It’s a very vulnerable point, and plants have targeted it

Wednesday, October 9th, 2019

Monarch butterflies eat only milkweed, a poisonous plant that should kill them, and even store the toxins in their own bodies as a defense against hungry birds:

Only three genetic mutations were necessary to turn the butterflies from vulnerable to resistant, the researchers reported in the journal Nature. They were able to introduce these mutations into fruit flies, and suddenly they were able to eat milkweed, too.

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Insects began dining on plants over 400 million years ago, spurring the evolution of many botanical defenses, including harsh chemicals. Certain plants, including milkweed, make particularly nasty toxins known as cardiac glycosides.

The right dose can stop a beating heart or disrupt the nervous system. For thousands of years, African hunters have put these poisons on the tips of arrows. Agatha Christie wrote a murder mystery featuring foxglove, which produces cardiac glycosides.

The toxins gum up so-called sodium pumps, an essential component of all animal cells. “It’s a very vulnerable point, and plants have targeted it,” said Susanne Dobler, a molecular biologist at the University of Hamburg in Germany.

These pumps move positively charged sodium atoms out of cells, giving their interiors a negative charge. Heart cells need sodium pumps to build enough electrical charge to deliver a heartbeat. Nerves use the pumps to produce signals to the brain. If the pumps fail, then those functions come to a halt.

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The researchers compared the genes that serve as blueprints for the sodium pump in poison-resistant species, like the milkweed beetle and the milkweed bug. Most of these species, it turned out, had gained the same three mutations.

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Monarchs share one of the mutations with a related butterfly that doesn’t eat milkweed, and a second mutation with a closer relative that eats milkweed but doesn’t store cardiac glycosides in its wings. The third mutation arose in an even more recent ancestor.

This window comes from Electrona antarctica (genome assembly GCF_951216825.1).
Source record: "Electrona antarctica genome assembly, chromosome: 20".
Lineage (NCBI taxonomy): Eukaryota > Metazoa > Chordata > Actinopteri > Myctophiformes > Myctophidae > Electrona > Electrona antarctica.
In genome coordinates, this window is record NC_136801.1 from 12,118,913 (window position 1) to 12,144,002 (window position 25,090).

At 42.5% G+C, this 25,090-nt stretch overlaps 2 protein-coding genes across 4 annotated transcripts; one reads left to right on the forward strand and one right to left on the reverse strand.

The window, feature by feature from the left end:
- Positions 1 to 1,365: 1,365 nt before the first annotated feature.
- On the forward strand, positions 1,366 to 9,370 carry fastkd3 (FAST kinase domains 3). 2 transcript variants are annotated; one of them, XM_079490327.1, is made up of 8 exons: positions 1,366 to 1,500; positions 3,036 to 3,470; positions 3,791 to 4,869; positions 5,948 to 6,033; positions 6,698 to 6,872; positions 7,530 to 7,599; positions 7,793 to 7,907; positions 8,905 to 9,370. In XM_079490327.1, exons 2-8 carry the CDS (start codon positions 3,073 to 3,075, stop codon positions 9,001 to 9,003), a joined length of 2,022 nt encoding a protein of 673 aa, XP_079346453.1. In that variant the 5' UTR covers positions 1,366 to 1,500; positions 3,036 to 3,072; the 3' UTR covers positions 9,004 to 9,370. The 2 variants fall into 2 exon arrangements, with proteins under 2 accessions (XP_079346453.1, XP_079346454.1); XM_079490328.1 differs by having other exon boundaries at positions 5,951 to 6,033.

Gaining these mutations gradually altered the sodium pumps in the monarchs’ cells, Dr. Dobler suspected, so that the cardiac glycosides couldn’t disrupt them. As the butterflies became more resistant, they were able to enjoy a new supply of food untouched by most other insects.

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Noah Whiteman, an evolutionary biologist at the University of California, Berkeley, led the effort to test this hypothesis. “These three mutations may be the thing that unlocked the door” for the butterflies, he said.

He and his colleagues figured out how to use Crispr, the gene-editing technology, to introduce the mutations into fruit flies. The flies survive on rotting fruit, and even a small dose of cardiac glycosides can be deadly to them.

The researchers began by giving the flies the first mutation to arise in the ancestors of monarchs. The larvae that carried this mutation were able to survive on a diet of yeast laced with low levels of cardiac glycosides.

The second mutation let the flies withstand even more toxins, and the third made them entirely resistant. With all three mutations, the flies even ate dried milkweed powder.

The third mutation had another striking effect. When the flies with the gene developed into adults, their bodies carried low levels of cardiac glycoside, useful as a defense against predation.

O brave new world that has such insects in it!

Comments

  1. David Whitewolf says:

    I hope someone will start a project to make Monarch butterflies that thrive on plants other than milkweed, given that plant’s recent decline.

    Reading the prior post and comments right after reading this one on genetically modifying common flies to have the qualities of Monarchs was… interesting. Nicely juxtaposed!

  2. CVLR says:

    It’s worth taking a moment to reflect that we now live in a world in which the successful, reliable, reproducible transfer of high-import genes from one specie to another, while still newsworthy, is described in so casual a manner.

    https://youtube.com/watch?v=xSLlZh9yelk

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